Why can we not perceive our own abilities?
Dunning–Kruger Effect, explained.
What is the Dunning-Kruger Effect?
The Dunning-Kruger effect effect occurs when a person’s lack of knowledge and skills in a certain area cause them to overestimate their own competence. By contrast, this effect also causes those who excel in a given area to think the task is simple for everyone, and underestimate their relative abilities as well.
Where this bias occurs
Imagine you and your friends decide to try something new—separately, you all start learning Spanish. Within a few days, you can say 10-15 sentences. You’re a bit disappointed, and believe you should be able to say more by now. To you, the language is quite simple, but having a good grip on it causes you to think it is simple for everyone, and that you therefore should have done more.
Your friend, by contrast, has learned just a few words. He is amazed by his progress. He doesn’t yet have the knowledge and skills to know that he’s actually pronouncing those words wrong, and forming grammatically incorrect sentences with them. He’s learned the least in the group, but his lack of knowledge prevents him from understanding his own mistakes. Moreover, his lack of access to comparison causes him to overestimate his relative ability. His ignorance of how far others, like yourself, have come, keeps him thinking he’s excelling, when he is actually learning at below-average speed.
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As a result of the Dunning-Kruger effect, you may not know what you’re good at, because you assume that what comes easily to you also comes easily to everyone else. You are therefore robbed of the ability to spot your own specialties and talents.
Moreover, when you excel at what is challenging to you, you might accidentally fall prey to the belief that that thing is where your talents lie. In reality, you may just be a below-average performer finally approaching average levels.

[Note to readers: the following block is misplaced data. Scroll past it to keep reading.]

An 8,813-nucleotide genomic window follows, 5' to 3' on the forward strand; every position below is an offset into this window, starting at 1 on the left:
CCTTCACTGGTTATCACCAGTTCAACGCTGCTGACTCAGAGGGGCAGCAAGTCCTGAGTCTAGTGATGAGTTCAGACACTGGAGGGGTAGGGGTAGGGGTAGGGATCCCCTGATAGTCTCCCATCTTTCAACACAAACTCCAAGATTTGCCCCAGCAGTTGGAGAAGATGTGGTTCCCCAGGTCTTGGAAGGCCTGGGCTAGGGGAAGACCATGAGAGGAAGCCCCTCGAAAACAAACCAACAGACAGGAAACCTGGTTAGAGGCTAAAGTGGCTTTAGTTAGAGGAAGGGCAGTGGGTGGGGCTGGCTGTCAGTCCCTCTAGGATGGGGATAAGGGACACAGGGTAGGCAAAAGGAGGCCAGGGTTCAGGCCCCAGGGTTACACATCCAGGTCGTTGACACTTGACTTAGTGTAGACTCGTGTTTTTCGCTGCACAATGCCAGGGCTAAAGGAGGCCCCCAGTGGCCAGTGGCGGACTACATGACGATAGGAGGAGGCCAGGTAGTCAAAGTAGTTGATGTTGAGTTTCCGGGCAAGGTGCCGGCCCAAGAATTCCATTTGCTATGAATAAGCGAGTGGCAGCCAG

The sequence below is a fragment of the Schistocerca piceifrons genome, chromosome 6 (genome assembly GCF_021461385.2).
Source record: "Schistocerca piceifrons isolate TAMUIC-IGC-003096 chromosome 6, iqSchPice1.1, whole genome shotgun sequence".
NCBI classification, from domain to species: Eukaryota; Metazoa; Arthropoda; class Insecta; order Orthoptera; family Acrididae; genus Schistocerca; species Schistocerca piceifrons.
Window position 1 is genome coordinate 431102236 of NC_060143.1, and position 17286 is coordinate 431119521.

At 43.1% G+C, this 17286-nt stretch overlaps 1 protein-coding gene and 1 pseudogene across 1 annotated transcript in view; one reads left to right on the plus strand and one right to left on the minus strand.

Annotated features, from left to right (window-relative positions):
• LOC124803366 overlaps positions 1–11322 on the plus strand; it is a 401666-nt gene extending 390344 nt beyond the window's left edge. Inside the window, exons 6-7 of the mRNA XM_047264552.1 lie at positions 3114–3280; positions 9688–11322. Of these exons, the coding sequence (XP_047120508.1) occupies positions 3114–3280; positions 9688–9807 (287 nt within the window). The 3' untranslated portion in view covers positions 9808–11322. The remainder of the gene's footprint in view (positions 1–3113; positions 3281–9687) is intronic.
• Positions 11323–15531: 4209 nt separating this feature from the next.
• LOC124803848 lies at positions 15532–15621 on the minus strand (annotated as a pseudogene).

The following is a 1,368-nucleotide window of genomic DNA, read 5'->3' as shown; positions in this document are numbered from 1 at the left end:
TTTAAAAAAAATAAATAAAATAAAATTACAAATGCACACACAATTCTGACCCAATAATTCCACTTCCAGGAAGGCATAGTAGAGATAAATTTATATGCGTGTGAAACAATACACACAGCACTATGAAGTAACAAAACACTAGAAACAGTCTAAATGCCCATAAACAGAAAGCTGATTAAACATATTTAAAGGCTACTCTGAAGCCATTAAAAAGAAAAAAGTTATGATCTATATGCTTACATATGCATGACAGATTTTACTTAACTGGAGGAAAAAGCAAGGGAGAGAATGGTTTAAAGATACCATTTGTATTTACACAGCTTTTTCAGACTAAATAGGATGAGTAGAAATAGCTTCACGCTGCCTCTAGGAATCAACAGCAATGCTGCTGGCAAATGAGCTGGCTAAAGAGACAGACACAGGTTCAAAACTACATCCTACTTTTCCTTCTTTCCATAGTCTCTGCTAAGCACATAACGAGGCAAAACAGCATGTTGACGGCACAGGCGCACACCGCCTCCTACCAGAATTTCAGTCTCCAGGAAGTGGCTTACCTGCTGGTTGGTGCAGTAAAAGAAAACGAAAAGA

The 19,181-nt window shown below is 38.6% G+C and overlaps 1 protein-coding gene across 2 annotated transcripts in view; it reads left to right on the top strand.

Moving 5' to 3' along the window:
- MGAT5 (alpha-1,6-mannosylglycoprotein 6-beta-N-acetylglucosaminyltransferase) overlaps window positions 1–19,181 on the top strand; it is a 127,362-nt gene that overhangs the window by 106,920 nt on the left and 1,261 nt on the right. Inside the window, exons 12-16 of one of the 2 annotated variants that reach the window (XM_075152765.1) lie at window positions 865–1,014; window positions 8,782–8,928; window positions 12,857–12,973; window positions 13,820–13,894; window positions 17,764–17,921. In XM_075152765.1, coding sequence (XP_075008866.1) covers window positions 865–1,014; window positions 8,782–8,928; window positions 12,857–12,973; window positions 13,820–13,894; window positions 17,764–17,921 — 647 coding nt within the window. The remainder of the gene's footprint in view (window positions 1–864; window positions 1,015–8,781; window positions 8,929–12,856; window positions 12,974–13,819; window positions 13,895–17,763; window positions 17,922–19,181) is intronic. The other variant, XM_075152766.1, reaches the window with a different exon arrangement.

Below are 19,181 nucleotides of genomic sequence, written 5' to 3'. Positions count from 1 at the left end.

As you can see, this discrepancy may cause you to make bad choices around opportunities or careers you pursue. You may have found yourself turning to peers asking, “What am I good at?” This isn’t a bad choice to make. Understanding the Dunning-Kruger effect can help you discern when to trust your own abilities, and when to seek advice out from others who may view you more objectively than yourself.
The effect can also cause you to become disappointed when your self-recognized “talents” are not recognized by others. Perhaps you expect an upcoming promotion, and it goes to someone who is surprised to even be considered. It’s not unlikely that your average performance had you thinking you were doing particularly well, while her expertise had her thinking she was average.
Thinking you are better than you are at something can cause you to miss out on opportunities to learn from others, who truly are more skilled or more knowledgeable. Furthermore, thinking you are average at something when you really have great skill can cause you to miss opportunities to teach and spread knowledge to others.
As a society, we therefore miss learning from the best of the best, because their confidence keeps them behind closed doors. At centre stage, all too often, can be people of below-average capabilities.
Unfortunately, those who are the most ignorant—in the bottom 25% of any skill—also overestimate themselves the most. In the context of our democracy, this means our most uninformed citizens are also our most confident ones. Not only are these ignorant people extremely resistant to being taught—since they believe they know the most—they are also guilty of sharing the most information (read: misinformation).
At its core, the Dunning-Kruger effect preys on just that: not a lack of information, but rather an abundance of misinformation. We know when we know nothing, but it is information that is wrong that causes us to think we know everything, and absentmindedly press “share.”
On a national or global level, this effect has dangerous consequences that we’ve already seen in action. In essence, if you are a politician, you may actually benefit from having a more uneducated audience. People who know less about political and world issues are more likely to believe what you say, consider themselves well-informed, go out and vote, and share your views with others. Those in the upper to middle of the pack—somewhat informed about political issues—are more likely to disengage from political discussion and avoid voting, because they don’t believe themselves to be worthy contributors. While experts—the most informed of all—know they have a strong knowledge base, but they avoid educating the public, simply because they don’t realize the rarity of their experience.